Course Registration

<p>Registration begins tomorrow, so would anyone please explain to me how the registration process works?</p>

<p>Also, could anyone explain how to read the course listings on webstac? Because according to this, I'm just gonna have all my classes Mon., Wed., and Fri. and nothing on the other days of the week</p>

<p>I'm an incoming freshman in SEAS for BME</p>

<p>I'd recommend balancing classes that are M/W/(F) wth T/Th. You don't want to have five classes in one day. Registration is simple..if you used the registration worksheet you can just scroll through your choices and click register. Otherwise you just type the name of the department, class number, section, and lab number in if applicable. If you want, post what classes you're thinking of taking and days and times for more advice.</p>

<p>My ds is also an incoming freshman in SEAS, but WebSTAC says he can't register until July 29.</p>

<p>Are registration times staggered, with not all freshmen allowed to register at the same time? If so, how do they decide who goes first?</p>

<p>Yeah they generally are staggered, and I believe it's random. It's not a huge deal, since only engineering students are registering over the next couple days, and there's 200-400 of them.</p>

<p>Wait, is this just for engineering students?
ArtSci registers at orientation, right?</p>

<p>Crozet, from what I can tell, ArtSci students who didn't attend an ArtSci weekend register at orientation.
a semi-related question...I am going into BME, and was wondering if the freshman engineering seminar is worth taking...the course listing said it only meets once a week, and there is no exam, but will it just be extra work or actually be worthwhile?</p>

<p>hiltzation- some people will say that En120 is worth it, others will not. Personally, I only think it's worth it if you don't know what you want to major in in engineering. If you're dead set on BME, then it's not worth it.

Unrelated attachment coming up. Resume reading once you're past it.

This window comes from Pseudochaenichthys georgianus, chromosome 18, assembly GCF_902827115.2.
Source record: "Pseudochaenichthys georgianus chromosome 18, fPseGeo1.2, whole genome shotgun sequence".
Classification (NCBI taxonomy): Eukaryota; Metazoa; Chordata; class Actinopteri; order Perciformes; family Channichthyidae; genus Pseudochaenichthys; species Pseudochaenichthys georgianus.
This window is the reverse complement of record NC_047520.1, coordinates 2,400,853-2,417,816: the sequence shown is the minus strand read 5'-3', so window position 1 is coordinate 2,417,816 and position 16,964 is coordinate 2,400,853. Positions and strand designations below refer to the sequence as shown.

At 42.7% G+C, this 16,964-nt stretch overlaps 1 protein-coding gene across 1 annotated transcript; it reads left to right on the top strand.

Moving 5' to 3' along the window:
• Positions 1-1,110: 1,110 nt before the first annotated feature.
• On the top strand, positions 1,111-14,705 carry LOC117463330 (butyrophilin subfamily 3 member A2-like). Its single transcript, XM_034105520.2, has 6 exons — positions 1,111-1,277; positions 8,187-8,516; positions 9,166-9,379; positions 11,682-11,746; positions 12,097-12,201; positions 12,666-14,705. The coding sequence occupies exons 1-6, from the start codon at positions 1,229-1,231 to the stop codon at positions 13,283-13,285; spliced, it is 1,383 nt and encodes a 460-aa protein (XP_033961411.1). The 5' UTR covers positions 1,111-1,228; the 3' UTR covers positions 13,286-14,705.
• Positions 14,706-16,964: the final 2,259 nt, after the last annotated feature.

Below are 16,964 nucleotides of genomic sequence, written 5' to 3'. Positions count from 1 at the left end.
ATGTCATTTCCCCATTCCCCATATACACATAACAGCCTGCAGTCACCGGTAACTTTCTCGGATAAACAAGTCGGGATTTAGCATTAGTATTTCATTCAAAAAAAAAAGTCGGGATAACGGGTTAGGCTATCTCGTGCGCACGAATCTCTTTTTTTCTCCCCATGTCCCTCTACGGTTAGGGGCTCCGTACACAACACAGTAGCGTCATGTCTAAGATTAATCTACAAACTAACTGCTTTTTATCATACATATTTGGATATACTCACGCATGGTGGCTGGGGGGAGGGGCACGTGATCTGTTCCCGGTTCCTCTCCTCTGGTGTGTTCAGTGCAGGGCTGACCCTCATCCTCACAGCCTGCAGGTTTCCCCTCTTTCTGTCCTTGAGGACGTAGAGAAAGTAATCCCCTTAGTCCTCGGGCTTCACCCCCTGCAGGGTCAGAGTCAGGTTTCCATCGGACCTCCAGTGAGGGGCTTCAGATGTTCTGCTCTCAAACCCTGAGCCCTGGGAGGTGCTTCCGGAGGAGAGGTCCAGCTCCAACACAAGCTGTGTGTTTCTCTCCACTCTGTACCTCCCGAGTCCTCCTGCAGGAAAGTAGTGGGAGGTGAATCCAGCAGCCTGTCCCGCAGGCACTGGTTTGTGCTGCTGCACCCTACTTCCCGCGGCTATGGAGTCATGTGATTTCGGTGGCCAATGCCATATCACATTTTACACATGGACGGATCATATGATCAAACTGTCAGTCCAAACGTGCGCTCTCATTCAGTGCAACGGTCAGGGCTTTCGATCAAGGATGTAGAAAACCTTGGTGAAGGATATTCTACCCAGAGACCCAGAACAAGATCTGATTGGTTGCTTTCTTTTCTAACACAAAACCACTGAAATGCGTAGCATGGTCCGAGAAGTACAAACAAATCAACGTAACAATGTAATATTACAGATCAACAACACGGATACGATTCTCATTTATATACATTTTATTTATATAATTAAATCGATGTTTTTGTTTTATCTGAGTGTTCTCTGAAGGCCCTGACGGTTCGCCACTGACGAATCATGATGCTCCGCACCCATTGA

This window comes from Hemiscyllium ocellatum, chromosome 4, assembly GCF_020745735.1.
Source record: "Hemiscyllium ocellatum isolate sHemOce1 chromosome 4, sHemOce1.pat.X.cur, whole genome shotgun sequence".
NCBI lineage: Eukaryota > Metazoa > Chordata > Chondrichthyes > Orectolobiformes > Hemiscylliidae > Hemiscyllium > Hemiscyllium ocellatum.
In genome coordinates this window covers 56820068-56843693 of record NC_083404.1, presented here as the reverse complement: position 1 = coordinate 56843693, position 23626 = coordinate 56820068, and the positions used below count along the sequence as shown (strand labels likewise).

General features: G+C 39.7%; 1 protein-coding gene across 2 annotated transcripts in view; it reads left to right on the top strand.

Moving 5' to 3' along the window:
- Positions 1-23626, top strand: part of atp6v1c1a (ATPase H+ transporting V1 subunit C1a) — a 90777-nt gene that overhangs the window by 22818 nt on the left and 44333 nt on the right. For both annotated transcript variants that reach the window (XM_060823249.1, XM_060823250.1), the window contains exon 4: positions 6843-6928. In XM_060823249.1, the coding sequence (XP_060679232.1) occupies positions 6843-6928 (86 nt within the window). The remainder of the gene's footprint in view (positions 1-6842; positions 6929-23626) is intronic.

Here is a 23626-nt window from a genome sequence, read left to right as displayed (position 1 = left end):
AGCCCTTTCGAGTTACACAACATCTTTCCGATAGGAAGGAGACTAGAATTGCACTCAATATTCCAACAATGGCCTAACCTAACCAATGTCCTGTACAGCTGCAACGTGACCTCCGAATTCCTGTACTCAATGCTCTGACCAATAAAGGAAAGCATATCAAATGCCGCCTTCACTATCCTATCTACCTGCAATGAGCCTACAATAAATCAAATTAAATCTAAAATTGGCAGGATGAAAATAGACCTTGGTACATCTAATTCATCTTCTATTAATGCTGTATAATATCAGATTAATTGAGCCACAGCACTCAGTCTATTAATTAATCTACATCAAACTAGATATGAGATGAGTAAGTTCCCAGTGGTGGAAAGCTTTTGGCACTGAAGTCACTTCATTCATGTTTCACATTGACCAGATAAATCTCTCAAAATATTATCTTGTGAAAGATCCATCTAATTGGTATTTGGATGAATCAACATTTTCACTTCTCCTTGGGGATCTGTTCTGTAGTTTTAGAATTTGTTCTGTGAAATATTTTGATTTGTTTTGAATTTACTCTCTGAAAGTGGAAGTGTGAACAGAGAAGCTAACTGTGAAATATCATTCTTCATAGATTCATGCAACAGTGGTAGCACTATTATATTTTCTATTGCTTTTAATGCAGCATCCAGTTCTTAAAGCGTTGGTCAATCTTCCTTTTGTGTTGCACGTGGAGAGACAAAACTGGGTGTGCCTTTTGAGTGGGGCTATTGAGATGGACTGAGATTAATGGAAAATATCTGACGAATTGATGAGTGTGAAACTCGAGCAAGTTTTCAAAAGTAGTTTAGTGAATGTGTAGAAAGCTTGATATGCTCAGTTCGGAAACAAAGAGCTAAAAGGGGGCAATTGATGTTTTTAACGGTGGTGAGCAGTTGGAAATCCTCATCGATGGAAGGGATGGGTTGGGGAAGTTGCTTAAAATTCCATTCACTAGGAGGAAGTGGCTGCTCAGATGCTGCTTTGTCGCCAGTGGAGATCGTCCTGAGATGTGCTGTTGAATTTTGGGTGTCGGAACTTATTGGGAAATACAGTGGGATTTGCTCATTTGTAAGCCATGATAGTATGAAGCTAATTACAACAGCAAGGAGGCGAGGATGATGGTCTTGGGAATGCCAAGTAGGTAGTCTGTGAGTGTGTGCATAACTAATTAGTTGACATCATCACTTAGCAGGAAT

The benefit is that you can get extra info sessions on the different majors.</p>

<p>lgreen- this year, because there are 350 incoming engineers, there are 6 groups for registration, and they are indeed staggered. It's entirely random.
Also, to make it fair for Physics 197 (there are 130 spots for incoming engineers), the 130 spots are spread out throughout the 6 days, such that everyone has an equal chance of getting a spot in one of the three sections.</p>

<p>I didn't take EN120 but as Johnson said..if you're not entirely sure on what engineering major you want to have, it's probably worth it. If you're taking a light load (say 12 units) it's probably worth it too if you have time. If you know exactly what you want to do, don't care for the other disciplines, then it's probably not for you.</p>

<p>I did an Applied Science CS degree...I don't really care about the other types of engineering, so I never took it. If you're in something thats actually more engineering..saying EE, it might be worth it.</p>

<p>Unless you like Physics, I would go the route of 117-118. I personally was never a huge fan, so ended up only taking 117. If you're doing an applied science CS degree I'd keep the 8 units of science needed easy since you really don't need physics, chem, or bio unless you are premed.</p>

<p>Hilt is right about the ArtSci thing..these next upcoming days of registration is only for engineers. Engineers used to register at Orientation, but this was changed to summer at some point in the last 5 years.</p>

<p>I thought more about Dark's original question...and want to reemphasize that unless you're a masochist, taking all of your classes on MWF isn't the brightest idea. You might be stuck with multiple deadlines on one day, with exams, etc. I knew coming into college from high school I thought what's the big deal..I sat through 7-8 hours of school a day in high school. But it's different...you really want to spread around your schedule as much as you can. Even if it means not taking a course you wanted to take until later on..you're just looking for trouble having every course on the same days.</p>

<p>And wow 350 for the incoming class seems huge.</p>

<p>As for scheduling, it might not seem fair that you some people register a couple days before others, but it's just a part of college process that you'll encounter all four years (and also with housing lotteries). A lot of things are done randomly, and you may not get the classes you want. Wash U is a lot better than most other schools about getting in the classes you need, but you have to get used to the fact that sometimes you won't be able to get in a class you want and you may only be able to take it a couple years later, if at all.</p>